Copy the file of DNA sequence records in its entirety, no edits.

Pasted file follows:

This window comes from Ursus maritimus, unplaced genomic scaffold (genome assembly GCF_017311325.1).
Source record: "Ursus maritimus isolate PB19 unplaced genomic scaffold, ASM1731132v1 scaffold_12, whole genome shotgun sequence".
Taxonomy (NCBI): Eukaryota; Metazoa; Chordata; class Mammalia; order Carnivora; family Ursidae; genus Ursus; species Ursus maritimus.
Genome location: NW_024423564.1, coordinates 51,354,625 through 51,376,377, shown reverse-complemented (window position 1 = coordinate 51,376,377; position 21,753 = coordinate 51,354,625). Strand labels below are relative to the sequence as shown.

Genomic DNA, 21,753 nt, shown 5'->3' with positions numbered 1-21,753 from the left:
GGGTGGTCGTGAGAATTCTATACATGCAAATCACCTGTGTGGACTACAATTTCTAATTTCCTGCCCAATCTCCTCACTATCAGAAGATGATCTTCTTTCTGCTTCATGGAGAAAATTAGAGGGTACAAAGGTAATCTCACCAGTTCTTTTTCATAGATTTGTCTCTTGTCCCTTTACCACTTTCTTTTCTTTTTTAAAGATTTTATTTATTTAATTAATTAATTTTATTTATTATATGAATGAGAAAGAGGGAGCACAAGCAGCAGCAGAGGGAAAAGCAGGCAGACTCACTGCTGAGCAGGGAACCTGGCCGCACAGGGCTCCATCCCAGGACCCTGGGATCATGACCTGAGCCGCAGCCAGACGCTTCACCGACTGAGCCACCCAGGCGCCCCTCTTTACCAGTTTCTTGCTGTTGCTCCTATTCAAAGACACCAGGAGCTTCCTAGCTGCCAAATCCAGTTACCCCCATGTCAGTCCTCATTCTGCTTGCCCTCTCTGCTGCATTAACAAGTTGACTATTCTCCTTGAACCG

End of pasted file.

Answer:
This window comes from Ursus maritimus, unplaced genomic scaffold (genome assembly GCF_017311325.1).
Source record: "Ursus maritimus isolate PB19 unplaced genomic scaffold, ASM1731132v1 scaffold_12, whole genome shotgun sequence".
Taxonomy (NCBI): Eukaryota; Metazoa; Chordata; class Mammalia; order Carnivora; family Ursidae; genus Ursus; species Ursus maritimus.
Genome location: NW_024423564.1, coordinates 51,354,625 through 51,376,377, shown reverse-complemented (window position 1 = coordinate 51,376,377; position 21,753 = coordinate 51,354,625). Strand labels below are relative to the sequence as shown.

Genomic DNA, 21,753 nt, shown 5'->3' with positions numbered 1-21,753 from the left:
GGGTGGTCGTGAGAATTCTATACATGCAAATCACCTGTGTGGACTACAATTTCTAATTTCCTGCCCAATCTCCTCACTATCAGAAGATGATCTTCTTTCTGCTTCATGGAGAAAATTAGAGGGTACAAAGGTAATCTCACCAGTTCTTTTTCATAGATTTGTCTCTTGTCCCTTTACCACTTTCTTTTCTTTTTTAAAGATTTTATTTATTTAATTAATTAATTTTATTTATTATATGAATGAGAAAGAGGGAGCACAAGCAGCAGCAGAGGGAAAAGCAGGCAGACTCACTGCTGAGCAGGGAACCTGGCCGCACAGGGCTCCATCCCAGGACCCTGGGATCATGACCTGAGCCGCAGCCAGACGCTTCACCGACTGAGCCACCCAGGCGCCCCTCTTTACCAGTTTCTTGCTGTTGCTCCTATTCAAAGACACCAGGAGCTTCCTAGCTGCCAAATCCAGTTACCCCCATGTCAGTCCTCATTCTGCTTGCCCTCTCTGCTGCATTAACAAGTTGACTATTCTCCTTGAACCG